“I think that was the start of what this is now,” she says during an interview at a fundraising event, as the sound of 75 women playing lotería, a Mexican game of chance not unlike bingo, echoes in the background. Elizondo still lives in Mission, a city just west of McAllen whose southern border abuts Mexico, and her backstory rings familiar with voters here. “Women here have my story,” Elizondo says.

It has little in common with the privileged upbringings of most of the lawmakers on Capitol Hill, though, which is exactly why her supporters have put their lives on hold ahead of the March 1 primary to try to get her elected. There is a sense among women in the valley that Washington doesn’t care much about them or their families, and the idea of having someone who looks like them on Capitol Hill is a rallying point. Her campaign, running lean with just five full-time staffers and spending abilities much more modest than some of her opponents, hopes it is enough to drive formerly apathetic locals to the polls.

“Dolly is one of us,” Sara Lopez, who has known Elizondo for 30 years and is hosting the fundraising event, says. An ardent Hillary Clinton supporter who was devastated by her loss to President Obama in 2008, Lopez came out of self-imposed political retirement to champion Elizondo’s campaign. In less than two weeks, they will know whether it was worth it. The district Elizondo would represent is overwhelmingly Latino and Democratic, and whoever clinches the primary is almost certain to be the victor come November.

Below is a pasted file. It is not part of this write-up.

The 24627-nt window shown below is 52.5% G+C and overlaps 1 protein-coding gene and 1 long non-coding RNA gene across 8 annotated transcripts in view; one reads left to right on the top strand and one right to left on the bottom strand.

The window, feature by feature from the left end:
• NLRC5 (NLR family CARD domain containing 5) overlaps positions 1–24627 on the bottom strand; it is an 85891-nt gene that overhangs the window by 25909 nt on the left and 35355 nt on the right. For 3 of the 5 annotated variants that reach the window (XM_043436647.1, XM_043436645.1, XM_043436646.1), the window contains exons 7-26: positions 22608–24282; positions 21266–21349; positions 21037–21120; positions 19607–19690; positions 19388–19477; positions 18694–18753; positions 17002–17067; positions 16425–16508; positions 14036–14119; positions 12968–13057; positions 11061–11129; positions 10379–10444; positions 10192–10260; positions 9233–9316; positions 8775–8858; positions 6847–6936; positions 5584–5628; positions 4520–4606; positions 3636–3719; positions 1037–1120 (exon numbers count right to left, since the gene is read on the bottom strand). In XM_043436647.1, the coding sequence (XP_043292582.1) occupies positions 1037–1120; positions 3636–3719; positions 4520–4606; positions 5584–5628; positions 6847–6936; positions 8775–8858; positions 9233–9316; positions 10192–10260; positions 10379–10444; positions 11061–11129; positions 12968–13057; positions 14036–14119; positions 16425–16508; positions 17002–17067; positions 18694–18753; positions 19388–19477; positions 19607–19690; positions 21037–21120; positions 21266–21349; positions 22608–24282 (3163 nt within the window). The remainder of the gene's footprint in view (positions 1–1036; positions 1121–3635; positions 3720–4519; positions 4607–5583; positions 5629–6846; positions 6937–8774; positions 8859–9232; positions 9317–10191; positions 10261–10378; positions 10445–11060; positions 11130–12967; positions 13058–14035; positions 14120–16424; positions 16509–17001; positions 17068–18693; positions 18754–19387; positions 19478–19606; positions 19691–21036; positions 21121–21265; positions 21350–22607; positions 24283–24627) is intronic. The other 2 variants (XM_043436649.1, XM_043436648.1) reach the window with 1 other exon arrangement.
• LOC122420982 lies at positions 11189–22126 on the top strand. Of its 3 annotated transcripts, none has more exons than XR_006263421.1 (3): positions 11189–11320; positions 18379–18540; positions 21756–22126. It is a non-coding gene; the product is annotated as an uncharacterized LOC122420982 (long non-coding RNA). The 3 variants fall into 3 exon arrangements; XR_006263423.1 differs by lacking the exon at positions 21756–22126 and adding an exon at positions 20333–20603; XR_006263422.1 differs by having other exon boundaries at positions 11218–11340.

This particular election presents an unusual opportunity for a newcomer like Elizondo. Congressman Ruben Hinojosa announced he would retire this year after two decades representing the district, which runs in a narrow, jagged fashion from northeast of San Antonio down 250 miles to McAllen. And while many of the women at the lotería event have favorable things to say about Hinojosa, they think it’s time a woman held the seat. “Guys don’t get it,” says Sandy Cavazos. “It’s the good old boys.” “It’s about having a seat at the table,” said another, who did not want to be identified, but said she had come as an undecided voter and would leave an Elizondo supporter.